During Native American Heritage Month, new resources are made available to improve health outcomes for Native American and Alaska Native youth
OKLAHOMA CITY, Nov. 22, 2022–(BUSINESS WIRE)–The Association of American Indian Physicians (AAIP), a national nonprofit dedicated to improving the health of Alaskan Indian and Native American communities, is working in a campaign with the Centers for Disease Control (CDC) together to promote increased COVID-19 immunization rates among American Indians and Alaska Natives — with a focus on vaccines for children 6 months and older. November is Native American Heritage Month and improving health outcomes for Native Americans remains a top priority for the healthcare industry.
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AAIP member Dr. Joseph Bell (right), Lumbee, with patient and patient’s family member. (Photo: Business Wire)
“Protecting our communities includes protecting our children, who sometimes contract and spread viruses more than others because of their close proximity to their peers at daycare and school,” said AAIP executive director Tom Anderson. “Our hope is that all American Indians and Alaska Natives who are eligible for the COVID-19 vaccine — especially children — will be vaccinated and keep up with their booster shots and other seasonal vaccines. AAIP prides itself on standing with and serving Tribes, Physicians, Healers, Elders and our vast network of communities. Healthy tribal communities mean we can continue to pass on traditions to our next generations of leaders.”
AAIP directly addresses health disparities among Native populations. According to the National Institutes of Health (NIH), Native Americans and Alaska Natives are the most vulnerable caregivers from the pandemic — 4.5 times higher than white children. The pandemic hit Native American communities hard. In the same study, the NIH found that 1 in 168 Native American/Alaskan Indian children was orphaned or died of a caregiver due to COVID-19.
AAIP doctors say these disparities make immunizations critical for Native youth who may become ill or spread the disease to vulnerable Native community members, such as teachers, caregivers and community elders.
“As the pandemic has evolved, so have our efforts to protect our communities. Childhood immunizations against the COVID-19 pandemic are safe, effective, and available to Native Americans and Alaska Natives, and they are a tool to preserve our cultures and keep friends and neighbors healthy,” said AAIP President Lukejohn Day, MD. ” Vaccination is a community effort with a colossal impact on the community.”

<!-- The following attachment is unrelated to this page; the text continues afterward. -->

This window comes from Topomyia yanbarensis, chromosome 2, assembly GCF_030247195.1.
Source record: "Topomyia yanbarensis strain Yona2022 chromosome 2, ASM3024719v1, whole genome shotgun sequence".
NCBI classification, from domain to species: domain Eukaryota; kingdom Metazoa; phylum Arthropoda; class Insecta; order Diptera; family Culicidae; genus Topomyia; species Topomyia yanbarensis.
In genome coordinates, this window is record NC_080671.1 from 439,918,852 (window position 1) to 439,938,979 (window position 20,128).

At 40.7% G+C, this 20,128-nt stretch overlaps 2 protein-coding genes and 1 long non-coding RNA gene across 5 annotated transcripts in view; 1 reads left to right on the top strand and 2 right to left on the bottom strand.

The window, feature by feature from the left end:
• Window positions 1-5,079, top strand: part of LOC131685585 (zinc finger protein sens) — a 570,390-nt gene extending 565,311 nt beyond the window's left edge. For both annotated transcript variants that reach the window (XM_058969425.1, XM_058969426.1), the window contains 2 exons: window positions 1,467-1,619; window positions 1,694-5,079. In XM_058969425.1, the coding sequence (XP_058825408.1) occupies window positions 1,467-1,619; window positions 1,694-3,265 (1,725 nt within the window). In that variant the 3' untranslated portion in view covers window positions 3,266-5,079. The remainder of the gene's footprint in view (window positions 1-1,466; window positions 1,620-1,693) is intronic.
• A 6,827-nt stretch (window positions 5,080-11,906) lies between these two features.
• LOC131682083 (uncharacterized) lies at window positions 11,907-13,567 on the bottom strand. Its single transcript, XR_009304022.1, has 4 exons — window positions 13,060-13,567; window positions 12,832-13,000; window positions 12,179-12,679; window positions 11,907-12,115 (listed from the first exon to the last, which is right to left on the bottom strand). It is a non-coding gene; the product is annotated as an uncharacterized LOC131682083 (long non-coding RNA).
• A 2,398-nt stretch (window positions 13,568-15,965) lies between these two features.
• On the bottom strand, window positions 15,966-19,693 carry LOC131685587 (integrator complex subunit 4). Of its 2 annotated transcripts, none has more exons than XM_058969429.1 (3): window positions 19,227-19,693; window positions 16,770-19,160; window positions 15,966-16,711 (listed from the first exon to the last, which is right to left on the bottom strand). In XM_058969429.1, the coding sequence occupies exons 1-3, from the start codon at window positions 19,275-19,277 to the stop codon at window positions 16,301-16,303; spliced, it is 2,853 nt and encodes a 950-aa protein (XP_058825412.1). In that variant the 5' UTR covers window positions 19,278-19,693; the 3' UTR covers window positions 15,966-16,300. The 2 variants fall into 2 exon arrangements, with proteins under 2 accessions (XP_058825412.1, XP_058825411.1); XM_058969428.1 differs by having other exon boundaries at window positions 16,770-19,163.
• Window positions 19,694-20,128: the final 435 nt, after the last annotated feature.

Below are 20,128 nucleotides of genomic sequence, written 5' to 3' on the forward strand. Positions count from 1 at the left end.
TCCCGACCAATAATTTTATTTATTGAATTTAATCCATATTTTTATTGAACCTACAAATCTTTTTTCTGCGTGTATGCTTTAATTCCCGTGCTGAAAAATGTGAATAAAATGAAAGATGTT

As COVID-19 and variant cases are expected to increase over the holidays and into the winter, AAIP is providing parents, caregivers, and physicians with online resources at aaipvax.org to increase awareness of and access to vaccines and booster shots to increase. The interactive website provides statistics, trending topics and safety information about COVID-19 vaccinations for children. Additionally, video resources were made available this month to make important and accurate information even more accessible.
AAIP encourages American Indians and Alaska Native parents and carers to contact their local Indian Health Services clinic, pharmacy or doctor to schedule COVID-19 vaccines and booster shots for themselves and their families.
About the Association of American Indian Physicians (AAIP)
In 1971, fourteen Native American and Alaskan Native physicians endeavored to improve the overall health of their communities and the Association of American Indian Physicians was formed. Today, hundreds of licensed and practicing physicians across the country are dedicated to the same mission. AAIP strives for excellence in Native American health care by promoting health science education and honoring traditional healing principles. AAIP members directly address widely recognized inequalities in the health of Native Americans and Alaska Natives. For more information about the Association of American Indian Physicians, visit aaip.org. Visit aaipvax.org for immunization campaign resources.
Downloadable press kit available here.
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Katy Fabrie; 405-403-5423 or [email protected]